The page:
New labware and techniques drive the need for new cleaning regimens
“Today, more of the labware being used is difficult to wash,” says Odette Nolan, product manager at Labconco (Kansas City, MO). “Many scientists are also moving toward reusable supplies, which are greener and cost less.” Doing that, though, might require more throughput in a lab washer. Likewise, the labware’s composition changes. For instance, Paul Miller, national sales manager for Miele Professional (Princeton, NJ), says, “With the increasing use of plastics, we adjusted our wash cycle to accommodate that. You can’t use as high a heat to clean it, so you add a better detergent.”
To make a lab washer work well over time requires features that provide flexibility. For example, Nolan says, “Our washers come with seven preset factory cycles and a couple that are open for a user to set.” Some labware, for instance, might have dried-on residue that needs a longer steam cycle to get clean; other labware might need more heat. A scientist can create custom cycles for such situations. A washer manufacturer can also help a scientist develop the right washing procedure. Miller says, “We work with clients who send in something to wash, and we design custom cycles for it.” This includes wash cycles, detergents, and accessories.
A staff member at the biological nanostructures lab in the California NanoSystems Institute at the University of California, Santa Barbara, wants a glassware washer that is “user friendly and easy to run and operate” and that lets you “select preprogrammed wash cycles or program customized wash cycles to facilitate your individual requirement.”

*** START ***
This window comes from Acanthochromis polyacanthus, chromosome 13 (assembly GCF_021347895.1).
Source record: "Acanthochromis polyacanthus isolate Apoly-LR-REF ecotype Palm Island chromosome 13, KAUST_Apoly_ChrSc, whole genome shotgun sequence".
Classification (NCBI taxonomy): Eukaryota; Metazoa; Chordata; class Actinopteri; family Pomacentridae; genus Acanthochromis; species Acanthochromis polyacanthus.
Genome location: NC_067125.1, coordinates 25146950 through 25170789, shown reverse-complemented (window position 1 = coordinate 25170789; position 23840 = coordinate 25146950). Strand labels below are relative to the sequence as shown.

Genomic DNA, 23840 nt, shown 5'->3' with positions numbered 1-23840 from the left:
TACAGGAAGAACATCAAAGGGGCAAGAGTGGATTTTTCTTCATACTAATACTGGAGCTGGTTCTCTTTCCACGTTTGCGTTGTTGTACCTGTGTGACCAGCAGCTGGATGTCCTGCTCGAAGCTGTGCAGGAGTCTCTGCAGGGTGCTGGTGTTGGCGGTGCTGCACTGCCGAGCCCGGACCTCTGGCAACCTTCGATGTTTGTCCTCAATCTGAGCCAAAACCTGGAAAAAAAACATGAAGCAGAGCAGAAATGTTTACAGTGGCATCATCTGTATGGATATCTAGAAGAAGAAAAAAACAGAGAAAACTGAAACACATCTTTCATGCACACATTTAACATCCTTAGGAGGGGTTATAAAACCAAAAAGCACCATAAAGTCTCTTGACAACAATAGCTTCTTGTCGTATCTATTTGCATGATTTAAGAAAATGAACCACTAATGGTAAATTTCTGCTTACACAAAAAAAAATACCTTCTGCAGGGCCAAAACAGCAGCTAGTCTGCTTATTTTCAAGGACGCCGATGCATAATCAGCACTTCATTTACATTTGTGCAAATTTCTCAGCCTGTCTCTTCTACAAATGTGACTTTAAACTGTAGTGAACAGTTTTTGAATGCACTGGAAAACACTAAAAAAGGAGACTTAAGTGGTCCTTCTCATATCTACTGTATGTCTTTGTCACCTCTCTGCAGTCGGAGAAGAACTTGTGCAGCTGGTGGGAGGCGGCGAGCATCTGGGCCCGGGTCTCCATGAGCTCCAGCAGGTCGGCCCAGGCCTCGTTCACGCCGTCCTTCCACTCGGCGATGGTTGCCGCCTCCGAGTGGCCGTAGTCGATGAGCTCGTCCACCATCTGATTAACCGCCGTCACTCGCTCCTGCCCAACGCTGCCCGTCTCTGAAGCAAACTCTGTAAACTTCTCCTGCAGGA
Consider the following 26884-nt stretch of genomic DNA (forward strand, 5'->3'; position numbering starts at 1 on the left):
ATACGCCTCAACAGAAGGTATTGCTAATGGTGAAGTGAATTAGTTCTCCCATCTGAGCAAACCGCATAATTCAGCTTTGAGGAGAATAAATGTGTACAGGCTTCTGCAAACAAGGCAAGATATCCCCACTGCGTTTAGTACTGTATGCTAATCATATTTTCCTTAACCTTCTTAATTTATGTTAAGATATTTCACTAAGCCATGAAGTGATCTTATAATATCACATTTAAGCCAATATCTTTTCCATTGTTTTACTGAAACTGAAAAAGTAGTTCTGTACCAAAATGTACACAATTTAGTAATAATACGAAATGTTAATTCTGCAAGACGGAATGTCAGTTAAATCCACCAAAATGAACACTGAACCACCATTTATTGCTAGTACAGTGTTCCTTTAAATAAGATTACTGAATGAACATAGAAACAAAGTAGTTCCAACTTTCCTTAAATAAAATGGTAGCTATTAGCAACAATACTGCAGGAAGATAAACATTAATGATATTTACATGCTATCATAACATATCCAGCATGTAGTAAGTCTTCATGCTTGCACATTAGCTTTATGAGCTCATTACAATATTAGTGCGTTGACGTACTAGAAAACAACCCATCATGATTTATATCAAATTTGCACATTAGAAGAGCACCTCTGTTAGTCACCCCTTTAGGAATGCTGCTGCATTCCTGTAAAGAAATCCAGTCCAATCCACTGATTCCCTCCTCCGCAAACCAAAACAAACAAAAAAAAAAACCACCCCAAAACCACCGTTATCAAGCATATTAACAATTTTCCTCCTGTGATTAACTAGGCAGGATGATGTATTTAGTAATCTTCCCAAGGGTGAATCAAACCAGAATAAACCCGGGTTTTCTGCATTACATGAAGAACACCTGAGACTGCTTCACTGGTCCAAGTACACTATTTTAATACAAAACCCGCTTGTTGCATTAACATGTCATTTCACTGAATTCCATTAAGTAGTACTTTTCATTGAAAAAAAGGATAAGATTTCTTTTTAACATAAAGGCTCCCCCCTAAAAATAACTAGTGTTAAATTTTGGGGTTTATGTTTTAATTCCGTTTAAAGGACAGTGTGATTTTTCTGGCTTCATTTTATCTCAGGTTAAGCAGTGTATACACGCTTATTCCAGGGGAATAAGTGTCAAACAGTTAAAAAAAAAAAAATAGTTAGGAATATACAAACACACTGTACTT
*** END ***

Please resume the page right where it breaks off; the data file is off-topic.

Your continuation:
Beyond different cycles, a washer also needs various racks. “There’s not a universal rack that fits everything,” Nolan explains. “For example, we have a rack that provides direct inject washing and drying for up to 150 test tubes.” Some new racks and accessories might not work with older lab washers.
The turnaround time should also be considered. Maybe a task requires washing and drying. In other situations, washing and using a drip rack might make sense. The volume also impacts turnaround. Some situations call for a large, central washing facility with very high throughput, but many scientists prefer washing their own labware, and that calls for a point-of-use washer.
Getting labware clean depends on the washer and the detergent. As Miller says, “We have nine different detergents that are matched to what they are trying to clean.” The detergent is also matched with a neutralizer to ensure that the rinse water legally can go into the water supply.
How a lab washer gets used also matters. For example, it should be run only with water-saving devices and when full, according to the sustainability program at the University of California, San Francisco.
All of the parts—from the washer and racks to the cycles and detergents—determine how clean your labware comes out.
For additional resources on laboratory washers, including useful articles and a list of manufacturers, visit www.labmanager.com/lab-washers
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